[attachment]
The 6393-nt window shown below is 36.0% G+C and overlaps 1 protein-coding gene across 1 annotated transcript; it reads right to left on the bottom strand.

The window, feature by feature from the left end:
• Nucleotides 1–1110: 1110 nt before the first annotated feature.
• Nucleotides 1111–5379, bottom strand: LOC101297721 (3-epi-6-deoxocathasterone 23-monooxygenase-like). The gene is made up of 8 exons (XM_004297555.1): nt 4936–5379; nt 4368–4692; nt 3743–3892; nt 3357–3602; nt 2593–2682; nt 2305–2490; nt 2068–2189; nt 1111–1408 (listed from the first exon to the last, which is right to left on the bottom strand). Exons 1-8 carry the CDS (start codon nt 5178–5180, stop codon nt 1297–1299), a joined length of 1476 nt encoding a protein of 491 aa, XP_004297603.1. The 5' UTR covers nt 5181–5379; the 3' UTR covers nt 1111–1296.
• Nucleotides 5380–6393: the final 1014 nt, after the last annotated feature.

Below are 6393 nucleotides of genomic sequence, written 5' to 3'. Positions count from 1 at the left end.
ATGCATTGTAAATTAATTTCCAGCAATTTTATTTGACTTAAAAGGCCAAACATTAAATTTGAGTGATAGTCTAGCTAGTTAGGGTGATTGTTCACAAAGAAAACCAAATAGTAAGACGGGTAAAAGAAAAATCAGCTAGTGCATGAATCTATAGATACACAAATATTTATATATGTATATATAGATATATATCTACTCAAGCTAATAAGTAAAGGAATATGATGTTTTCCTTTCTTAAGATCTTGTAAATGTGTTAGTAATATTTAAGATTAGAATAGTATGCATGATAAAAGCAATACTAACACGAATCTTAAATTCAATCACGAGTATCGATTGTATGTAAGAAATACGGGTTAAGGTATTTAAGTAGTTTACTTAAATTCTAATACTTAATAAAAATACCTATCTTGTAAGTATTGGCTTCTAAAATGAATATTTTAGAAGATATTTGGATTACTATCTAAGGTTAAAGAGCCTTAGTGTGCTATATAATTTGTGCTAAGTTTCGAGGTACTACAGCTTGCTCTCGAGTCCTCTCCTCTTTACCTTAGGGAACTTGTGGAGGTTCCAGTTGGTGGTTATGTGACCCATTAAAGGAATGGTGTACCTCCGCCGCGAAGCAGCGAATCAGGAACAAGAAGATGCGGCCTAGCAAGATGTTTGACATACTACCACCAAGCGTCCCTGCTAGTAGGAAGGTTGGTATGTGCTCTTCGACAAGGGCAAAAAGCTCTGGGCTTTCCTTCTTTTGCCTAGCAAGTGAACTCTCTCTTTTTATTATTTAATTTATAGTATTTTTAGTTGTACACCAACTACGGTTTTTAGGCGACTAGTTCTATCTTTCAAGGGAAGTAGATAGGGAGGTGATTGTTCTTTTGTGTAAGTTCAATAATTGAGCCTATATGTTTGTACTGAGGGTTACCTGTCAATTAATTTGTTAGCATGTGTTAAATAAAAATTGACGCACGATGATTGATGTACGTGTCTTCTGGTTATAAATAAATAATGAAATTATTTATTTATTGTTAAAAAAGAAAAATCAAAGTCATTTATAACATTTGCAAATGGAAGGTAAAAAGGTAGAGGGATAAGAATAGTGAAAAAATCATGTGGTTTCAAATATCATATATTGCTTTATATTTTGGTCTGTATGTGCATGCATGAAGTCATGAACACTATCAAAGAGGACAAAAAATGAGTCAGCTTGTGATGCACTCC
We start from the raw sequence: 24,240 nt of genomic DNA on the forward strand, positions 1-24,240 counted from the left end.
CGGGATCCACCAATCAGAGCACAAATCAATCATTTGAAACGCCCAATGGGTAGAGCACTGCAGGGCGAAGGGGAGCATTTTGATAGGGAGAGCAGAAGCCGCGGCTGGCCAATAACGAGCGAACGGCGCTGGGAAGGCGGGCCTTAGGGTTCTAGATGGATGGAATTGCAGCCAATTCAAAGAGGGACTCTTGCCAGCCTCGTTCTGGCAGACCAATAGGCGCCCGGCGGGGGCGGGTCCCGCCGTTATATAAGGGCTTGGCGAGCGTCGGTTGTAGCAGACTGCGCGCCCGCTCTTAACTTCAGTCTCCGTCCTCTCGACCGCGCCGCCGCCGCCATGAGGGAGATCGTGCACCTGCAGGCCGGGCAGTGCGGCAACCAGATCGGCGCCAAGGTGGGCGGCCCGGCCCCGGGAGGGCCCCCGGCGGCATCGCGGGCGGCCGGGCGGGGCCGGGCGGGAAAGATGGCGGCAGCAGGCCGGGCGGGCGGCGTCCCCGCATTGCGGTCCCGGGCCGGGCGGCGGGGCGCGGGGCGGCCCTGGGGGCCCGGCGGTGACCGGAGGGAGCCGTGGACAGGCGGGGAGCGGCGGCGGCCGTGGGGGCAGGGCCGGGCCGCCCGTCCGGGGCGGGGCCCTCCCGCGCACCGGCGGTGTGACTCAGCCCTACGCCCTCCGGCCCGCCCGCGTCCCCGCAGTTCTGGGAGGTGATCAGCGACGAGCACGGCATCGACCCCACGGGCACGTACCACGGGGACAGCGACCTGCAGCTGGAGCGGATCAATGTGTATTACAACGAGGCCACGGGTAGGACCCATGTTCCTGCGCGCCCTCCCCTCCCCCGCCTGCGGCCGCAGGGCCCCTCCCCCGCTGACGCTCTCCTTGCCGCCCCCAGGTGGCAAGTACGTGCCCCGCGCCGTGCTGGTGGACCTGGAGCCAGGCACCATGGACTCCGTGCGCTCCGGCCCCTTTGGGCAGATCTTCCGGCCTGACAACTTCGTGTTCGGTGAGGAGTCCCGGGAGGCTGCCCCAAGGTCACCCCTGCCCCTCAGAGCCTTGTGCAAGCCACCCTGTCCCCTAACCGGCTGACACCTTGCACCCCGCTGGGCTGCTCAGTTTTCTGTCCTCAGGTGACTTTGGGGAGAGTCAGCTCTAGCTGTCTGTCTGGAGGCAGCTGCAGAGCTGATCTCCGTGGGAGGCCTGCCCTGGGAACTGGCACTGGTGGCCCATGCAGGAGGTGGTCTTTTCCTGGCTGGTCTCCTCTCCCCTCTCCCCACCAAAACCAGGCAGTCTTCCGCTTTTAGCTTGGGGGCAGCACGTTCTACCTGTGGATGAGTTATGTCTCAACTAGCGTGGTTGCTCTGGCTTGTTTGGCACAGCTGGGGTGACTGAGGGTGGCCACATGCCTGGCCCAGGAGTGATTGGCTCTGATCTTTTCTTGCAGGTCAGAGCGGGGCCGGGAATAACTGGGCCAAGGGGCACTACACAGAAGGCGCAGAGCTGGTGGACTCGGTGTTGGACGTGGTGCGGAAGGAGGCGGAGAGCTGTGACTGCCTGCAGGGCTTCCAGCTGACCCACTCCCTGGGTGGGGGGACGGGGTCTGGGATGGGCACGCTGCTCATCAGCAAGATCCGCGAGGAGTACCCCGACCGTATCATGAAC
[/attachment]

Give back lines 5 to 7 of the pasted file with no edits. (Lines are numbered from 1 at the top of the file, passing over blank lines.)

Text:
• Nucleotides 5380–6393: the final 1014 nt, after the last annotated feature.

Below are 6393 nucleotides of genomic sequence, written 5' to 3'. Positions count from 1 at the left end.
ATGCATTGTAAATTAATTTCCAGCAATTTTATTTGACTTAAAAGGCCAAACATTAAATTTGAGTGATAGTCTAGCTAGTTAGGGTGATTGTTCACAAAGAAAACCAAATAGTAAGACGGGTAAAAGAAAAATCAGCTAGTGCATGAATCTATAGATACACAAATATTTATATATGTATATATAGATATATATCTACTCAAGCTAATAAGTAAAGGAATATGATGTTTTCCTTTCTTAAGATCTTGTAAATGTGTTAGTAATATTTAAGATTAGAATAGTATGCATGATAAAAGCAATACTAACACGAATCTTAAATTCAATCACGAGTATCGATTGTATGTAAGAAATACGGGTTAAGGTATTTAAGTAGTTTACTTAAATTCTAATACTTAATAAAAATACCTATCTTGTAAGTATTGGCTTCTAAAATGAATATTTTAGAAGATATTTGGATTACTATCTAAGGTTAAAGAGCCTTAGTGTGCTATATAATTTGTGCTAAGTTTCGAGGTACTACAGCTTGCTCTCGAGTCCTCTCCTCTTTACCTTAGGGAACTTGTGGAGGTTCCAGTTGGTGGTTATGTGACCCATTAAAGGAATGGTGTACCTCCGCCGCGAAGCAGCGAATCAGGAACAAGAAGATGCGGCCTAGCAAGATGTTTGACATACTACCACCAAGCGTCCCTGCTAGTAGGAAGGTTGGTATGTGCTCTTCGACAAGGGCAAAAAGCTCTGGGCTTTCCTTCTTTTGCCTAGCAAGTGAACTCTCTCTTTTTATTATTTAATTTATAGTATTTTTAGTTGTACACCAACTACGGTTTTTAGGCGACTAGTTCTATCTTTCAAGGGAAGTAGATAGGGAGGTGATTGTTCTTTTGTGTAAGTTCAATAATTGAGCCTATATGTTTGTACTGAGGGTTACCTGTCAATTAATTTGTTAGCATGTGTTAAATAAAAATTGACGCACGATGATTGATGTACGTGTCTTCTGGTTATAAATAAATAATGAAATTATTTATTTATTGTTAAAAAAGAAAAATCAAAGTCATTTATAACATTTGCAAATGGAAGGTAAAAAGGTAGAGGGATAAGAATAGTGAAAAAATCATGTGGTTTCAAATATCATATATTGCTTTATATTTTGGTCTGTATGTGCATGCATGAAGTCATGAACACTATCAAAGAGGACAAAAAATGAGTCAGCTTGTGATGCACTCC